Little Rann of Kutch, a sanctuary for the endangered Indian wild ass, also supports a multitude of local and migratory birds, with some arriving all the way from Siberia and Europe.

A salt pan worker at Little Rann of KutchA salt pan worker at Little Rann of Kutch
Features Travel Sunday, February 06, 2022 - 10:52

Shivering with cold, we set out at the crack of dawn for a jeep ride into Little Rann of Kutch Wild Ass Sanctuary in Gujarat, renowned as the world’s last refuge of the endangered Indian wild ass (Equus hemionus khur). As our jeep rattled over the bumpy trail through the flat, cracked and absolutely barren land, salt mounds greeted the eye in every direction. For miles and miles, there was nothing but a vast expanse of saline desert wilderness interspersed with grass scrublands and marshes. We were bemused that the bleak landscape sustains myriads of wild animals, migratory birds and salt pan workers.

We spied from a distance a herd of wild ass. With the approach of our jeep, the docile, nimble-footed animals sprinted away. We realised the best way to get closer to them was on foot, while they grazed on shrubs and grass. Resembling a stallion, the wild ass is elegant in gait and gallop, but elusive. It has a dark mane running from its head to the neck, and a dark brown stripe on its back ending at the root of the tail. The powerful chestnut brown wild ass is capable of galloping long distances at an average speed of 70 km per hour.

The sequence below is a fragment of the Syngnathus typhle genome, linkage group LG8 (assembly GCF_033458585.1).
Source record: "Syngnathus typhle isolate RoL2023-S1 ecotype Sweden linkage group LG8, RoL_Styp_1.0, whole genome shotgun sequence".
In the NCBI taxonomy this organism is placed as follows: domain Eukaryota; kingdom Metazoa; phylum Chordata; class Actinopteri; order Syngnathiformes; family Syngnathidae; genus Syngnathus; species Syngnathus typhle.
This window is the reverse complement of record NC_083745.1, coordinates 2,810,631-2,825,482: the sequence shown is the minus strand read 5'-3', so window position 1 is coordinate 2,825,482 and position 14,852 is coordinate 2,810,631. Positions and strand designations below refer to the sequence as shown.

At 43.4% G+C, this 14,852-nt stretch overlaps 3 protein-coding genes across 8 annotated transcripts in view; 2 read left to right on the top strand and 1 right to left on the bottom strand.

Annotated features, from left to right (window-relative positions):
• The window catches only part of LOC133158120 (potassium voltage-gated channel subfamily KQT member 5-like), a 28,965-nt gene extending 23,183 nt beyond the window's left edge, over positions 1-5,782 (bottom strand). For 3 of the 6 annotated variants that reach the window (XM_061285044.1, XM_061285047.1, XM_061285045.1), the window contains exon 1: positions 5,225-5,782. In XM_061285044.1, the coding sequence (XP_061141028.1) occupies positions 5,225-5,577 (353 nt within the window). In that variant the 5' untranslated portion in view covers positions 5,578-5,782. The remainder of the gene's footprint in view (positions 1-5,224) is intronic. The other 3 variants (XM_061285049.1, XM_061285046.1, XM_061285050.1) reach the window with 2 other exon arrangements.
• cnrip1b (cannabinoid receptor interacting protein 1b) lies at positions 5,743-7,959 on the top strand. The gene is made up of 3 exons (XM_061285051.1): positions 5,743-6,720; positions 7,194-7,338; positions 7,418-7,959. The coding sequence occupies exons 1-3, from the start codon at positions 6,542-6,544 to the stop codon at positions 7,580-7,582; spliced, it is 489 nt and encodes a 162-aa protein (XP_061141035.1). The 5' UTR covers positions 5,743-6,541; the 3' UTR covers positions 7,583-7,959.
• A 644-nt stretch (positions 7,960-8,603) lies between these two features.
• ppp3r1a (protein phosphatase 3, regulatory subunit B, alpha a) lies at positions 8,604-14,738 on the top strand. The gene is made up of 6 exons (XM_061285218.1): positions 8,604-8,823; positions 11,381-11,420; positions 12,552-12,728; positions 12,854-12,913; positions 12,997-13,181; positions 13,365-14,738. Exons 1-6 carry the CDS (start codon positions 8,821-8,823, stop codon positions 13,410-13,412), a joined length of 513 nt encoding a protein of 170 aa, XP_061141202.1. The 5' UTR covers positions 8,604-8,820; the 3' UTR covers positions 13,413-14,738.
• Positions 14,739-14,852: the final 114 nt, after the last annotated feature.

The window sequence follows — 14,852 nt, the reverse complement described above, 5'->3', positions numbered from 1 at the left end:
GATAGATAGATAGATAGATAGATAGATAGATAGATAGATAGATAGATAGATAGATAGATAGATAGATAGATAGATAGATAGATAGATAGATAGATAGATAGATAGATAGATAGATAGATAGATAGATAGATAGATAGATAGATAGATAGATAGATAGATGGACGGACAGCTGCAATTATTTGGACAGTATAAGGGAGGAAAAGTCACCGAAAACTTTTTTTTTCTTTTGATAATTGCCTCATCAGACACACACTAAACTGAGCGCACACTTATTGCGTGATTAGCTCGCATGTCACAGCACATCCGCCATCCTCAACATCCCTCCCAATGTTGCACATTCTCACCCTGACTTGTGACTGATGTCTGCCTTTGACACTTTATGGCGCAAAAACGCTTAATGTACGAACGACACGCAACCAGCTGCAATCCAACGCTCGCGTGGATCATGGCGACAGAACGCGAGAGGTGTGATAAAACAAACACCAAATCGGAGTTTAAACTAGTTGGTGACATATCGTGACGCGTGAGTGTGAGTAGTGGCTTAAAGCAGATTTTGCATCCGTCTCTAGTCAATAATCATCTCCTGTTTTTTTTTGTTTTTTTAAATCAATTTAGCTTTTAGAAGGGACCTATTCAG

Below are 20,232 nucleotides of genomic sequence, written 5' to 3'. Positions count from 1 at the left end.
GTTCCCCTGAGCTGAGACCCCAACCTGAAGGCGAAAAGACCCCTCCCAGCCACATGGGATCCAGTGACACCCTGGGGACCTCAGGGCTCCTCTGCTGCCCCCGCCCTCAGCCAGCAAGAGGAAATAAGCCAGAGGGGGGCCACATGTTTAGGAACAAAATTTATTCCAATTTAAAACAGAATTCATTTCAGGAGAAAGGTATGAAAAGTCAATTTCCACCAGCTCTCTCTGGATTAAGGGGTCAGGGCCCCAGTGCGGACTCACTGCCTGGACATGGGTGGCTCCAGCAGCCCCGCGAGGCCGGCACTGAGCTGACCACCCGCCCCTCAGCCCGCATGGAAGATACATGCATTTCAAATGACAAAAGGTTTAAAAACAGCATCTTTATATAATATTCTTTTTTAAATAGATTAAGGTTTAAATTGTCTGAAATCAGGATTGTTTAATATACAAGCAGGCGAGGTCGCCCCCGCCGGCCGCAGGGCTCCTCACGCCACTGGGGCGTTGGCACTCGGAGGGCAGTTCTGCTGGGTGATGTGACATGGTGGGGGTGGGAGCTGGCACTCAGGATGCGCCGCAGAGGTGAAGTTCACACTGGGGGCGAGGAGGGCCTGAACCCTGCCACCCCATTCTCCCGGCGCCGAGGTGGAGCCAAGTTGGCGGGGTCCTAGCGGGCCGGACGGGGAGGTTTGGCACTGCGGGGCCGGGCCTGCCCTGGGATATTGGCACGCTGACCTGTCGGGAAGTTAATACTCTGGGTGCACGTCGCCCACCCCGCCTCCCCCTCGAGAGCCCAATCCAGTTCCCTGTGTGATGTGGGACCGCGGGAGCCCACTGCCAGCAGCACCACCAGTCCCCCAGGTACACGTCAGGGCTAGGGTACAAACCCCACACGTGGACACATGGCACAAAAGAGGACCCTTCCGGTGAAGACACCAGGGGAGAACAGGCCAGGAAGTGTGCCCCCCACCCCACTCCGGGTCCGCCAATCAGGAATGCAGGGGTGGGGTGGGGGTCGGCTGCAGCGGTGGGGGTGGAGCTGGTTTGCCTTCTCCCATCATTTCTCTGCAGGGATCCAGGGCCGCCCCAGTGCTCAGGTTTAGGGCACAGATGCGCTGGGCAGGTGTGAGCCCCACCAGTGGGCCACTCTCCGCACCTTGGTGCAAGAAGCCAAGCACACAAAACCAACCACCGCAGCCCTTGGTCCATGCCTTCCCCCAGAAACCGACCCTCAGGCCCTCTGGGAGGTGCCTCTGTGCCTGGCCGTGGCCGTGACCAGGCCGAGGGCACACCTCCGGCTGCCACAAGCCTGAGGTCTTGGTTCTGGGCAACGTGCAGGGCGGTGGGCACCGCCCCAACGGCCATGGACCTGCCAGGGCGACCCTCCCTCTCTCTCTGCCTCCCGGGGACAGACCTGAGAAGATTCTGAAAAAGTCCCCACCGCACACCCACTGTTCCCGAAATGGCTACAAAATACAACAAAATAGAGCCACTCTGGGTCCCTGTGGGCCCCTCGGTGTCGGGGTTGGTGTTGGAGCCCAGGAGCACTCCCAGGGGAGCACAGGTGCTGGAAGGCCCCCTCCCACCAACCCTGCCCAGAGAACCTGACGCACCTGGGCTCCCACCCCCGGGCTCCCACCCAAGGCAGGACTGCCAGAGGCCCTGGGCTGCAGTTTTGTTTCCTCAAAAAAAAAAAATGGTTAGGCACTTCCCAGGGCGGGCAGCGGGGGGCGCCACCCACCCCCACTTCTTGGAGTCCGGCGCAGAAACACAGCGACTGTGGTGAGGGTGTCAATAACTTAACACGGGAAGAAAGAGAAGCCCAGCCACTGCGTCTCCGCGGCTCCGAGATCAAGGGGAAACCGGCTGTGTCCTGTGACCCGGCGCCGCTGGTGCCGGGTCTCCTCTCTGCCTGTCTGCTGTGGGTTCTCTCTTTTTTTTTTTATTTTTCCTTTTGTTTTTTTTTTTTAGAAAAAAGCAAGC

In 1973, when the wild ass was in peril Little Rann was declared as a Wild Ass Sanctuary for the conservation of these magnificent equines. In local parlance, the animal is known as ghudkar. They survive off the flat, grass-covered expanses or islands, known as bets, which rise up to around 3m. Thanks to conservation efforts their number increased from 362 in 1963 to more than 6,000 now.

Indian wild ass

The territory of the wild ass once extended from western India, through Sindh and Balochistan, Afghanistan, and south-eastern Iran but currently has its last refuge in and around the Little Rann of Kutch (LRK). Considering that it sprawls over 4,953 sq km across five districts, LRK is a misnomer. It is the largest sanctuary in India, a Ramsar site (under the Ramsar Convention), and on the tentative list of UNESCO World ‘Natural Heritage’ sites.

Apart from the wild ass, if one is lucky one can spot 32 species of mammals here as well. These include Nilgai, desert foxes, jackals, wild boars, jungle cats, desert cats, blackbuck, Indian wolves, Indian gazelle, and striped hyena.  While the wild asses are easily found, these mammals are rarely spotted.

 

Birdwatcher’s haven

After a backbreaking drive, we reached Bajana Creek where we were treated to a fascinating sight of thousands of flamingos in the distance. We delighted in watching greater and lesser flamingos congregating at the water bodies, adding a dash of bright pink to the otherwise dull-coloured landscape. The flamingos remained unperturbed by us, but as we ventured closer to the water our feet sunk in the mud and the birds took off in spectacular unison.